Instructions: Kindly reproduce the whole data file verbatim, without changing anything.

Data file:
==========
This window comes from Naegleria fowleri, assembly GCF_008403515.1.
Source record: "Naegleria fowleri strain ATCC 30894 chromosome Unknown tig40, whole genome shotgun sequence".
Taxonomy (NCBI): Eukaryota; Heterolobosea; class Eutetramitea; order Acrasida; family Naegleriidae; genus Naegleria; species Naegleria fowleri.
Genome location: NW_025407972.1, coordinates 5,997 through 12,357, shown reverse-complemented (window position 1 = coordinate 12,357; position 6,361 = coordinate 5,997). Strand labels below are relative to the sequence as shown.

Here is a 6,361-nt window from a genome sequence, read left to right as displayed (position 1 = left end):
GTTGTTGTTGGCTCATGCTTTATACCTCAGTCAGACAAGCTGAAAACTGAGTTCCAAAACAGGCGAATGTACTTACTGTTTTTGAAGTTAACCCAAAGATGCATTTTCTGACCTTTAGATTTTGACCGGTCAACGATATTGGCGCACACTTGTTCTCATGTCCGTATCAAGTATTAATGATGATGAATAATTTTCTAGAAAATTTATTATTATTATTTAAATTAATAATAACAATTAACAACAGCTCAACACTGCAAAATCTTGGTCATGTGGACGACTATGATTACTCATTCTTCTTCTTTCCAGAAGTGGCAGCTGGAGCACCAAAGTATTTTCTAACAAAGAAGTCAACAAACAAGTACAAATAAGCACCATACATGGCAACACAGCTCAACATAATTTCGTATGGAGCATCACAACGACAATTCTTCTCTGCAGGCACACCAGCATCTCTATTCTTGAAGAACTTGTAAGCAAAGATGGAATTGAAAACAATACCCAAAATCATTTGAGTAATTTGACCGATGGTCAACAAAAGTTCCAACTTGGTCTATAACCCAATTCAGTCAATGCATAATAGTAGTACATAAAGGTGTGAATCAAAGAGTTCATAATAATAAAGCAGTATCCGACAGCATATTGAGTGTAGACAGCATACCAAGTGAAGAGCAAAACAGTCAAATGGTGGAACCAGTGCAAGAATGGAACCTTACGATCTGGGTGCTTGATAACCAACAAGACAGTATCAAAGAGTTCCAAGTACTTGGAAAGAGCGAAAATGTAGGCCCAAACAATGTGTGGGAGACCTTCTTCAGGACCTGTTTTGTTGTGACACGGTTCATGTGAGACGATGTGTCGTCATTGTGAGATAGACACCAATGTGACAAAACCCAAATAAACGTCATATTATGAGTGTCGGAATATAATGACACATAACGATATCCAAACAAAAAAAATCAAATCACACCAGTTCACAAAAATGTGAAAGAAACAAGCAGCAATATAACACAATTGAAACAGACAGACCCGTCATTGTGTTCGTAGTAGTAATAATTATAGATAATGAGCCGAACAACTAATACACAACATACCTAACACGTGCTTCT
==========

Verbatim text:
This window comes from Naegleria fowleri, assembly GCF_008403515.1.
Source record: "Naegleria fowleri strain ATCC 30894 chromosome Unknown tig40, whole genome shotgun sequence".
Taxonomy (NCBI): Eukaryota; Heterolobosea; class Eutetramitea; order Acrasida; family Naegleriidae; genus Naegleria; species Naegleria fowleri.
Genome location: NW_025407972.1, coordinates 5,997 through 12,357, shown reverse-complemented (window position 1 = coordinate 12,357; position 6,361 = coordinate 5,997). Strand labels below are relative to the sequence as shown.

Here is a 6,361-nt window from a genome sequence, read left to right as displayed (position 1 = left end):
GTTGTTGTTGGCTCATGCTTTATACCTCAGTCAGACAAGCTGAAAACTGAGTTCCAAAACAGGCGAATGTACTTACTGTTTTTGAAGTTAACCCAAAGATGCATTTTCTGACCTTTAGATTTTGACCGGTCAACGATATTGGCGCACACTTGTTCTCATGTCCGTATCAAGTATTAATGATGATGAATAATTTTCTAGAAAATTTATTATTATTATTTAAATTAATAATAACAATTAACAACAGCTCAACACTGCAAAATCTTGGTCATGTGGACGACTATGATTACTCATTCTTCTTCTTTCCAGAAGTGGCAGCTGGAGCACCAAAGTATTTTCTAACAAAGAAGTCAACAAACAAGTACAAATAAGCACCATACATGGCAACACAGCTCAACATAATTTCGTATGGAGCATCACAACGACAATTCTTCTCTGCAGGCACACCAGCATCTCTATTCTTGAAGAACTTGTAAGCAAAGATGGAATTGAAAACAATACCCAAAATCATTTGAGTAATTTGACCGATGGTCAACAAAAGTTCCAACTTGGTCTATAACCCAATTCAGTCAATGCATAATAGTAGTACATAAAGGTGTGAATCAAAGAGTTCATAATAATAAAGCAGTATCCGACAGCATATTGAGTGTAGACAGCATACCAAGTGAAGAGCAAAACAGTCAAATGGTGGAACCAGTGCAAGAATGGAACCTTACGATCTGGGTGCTTGATAACCAACAAGACAGTATCAAAGAGTTCCAAGTACTTGGAAAGAGCGAAAATGTAGGCCCAAACAATGTGTGGGAGACCTTCTTCAGGACCTGTTTTGTTGTGACACGGTTCATGTGAGACGATGTGTCGTCATTGTGAGATAGACACCAATGTGACAAAACCCAAATAAACGTCATATTATGAGTGTCGGAATATAATGACACATAACGATATCCAAACAAAAAAAATCAAATCACACCAGTTCACAAAAATGTGAAAGAAACAAGCAGCAATATAACACAATTGAAACAGACAGACCCGTCATTGTGTTCGTAGTAGTAATAATTATAGATAATGAGCCGAACAACTAATACACAACATACCTAACACGTGCTTCT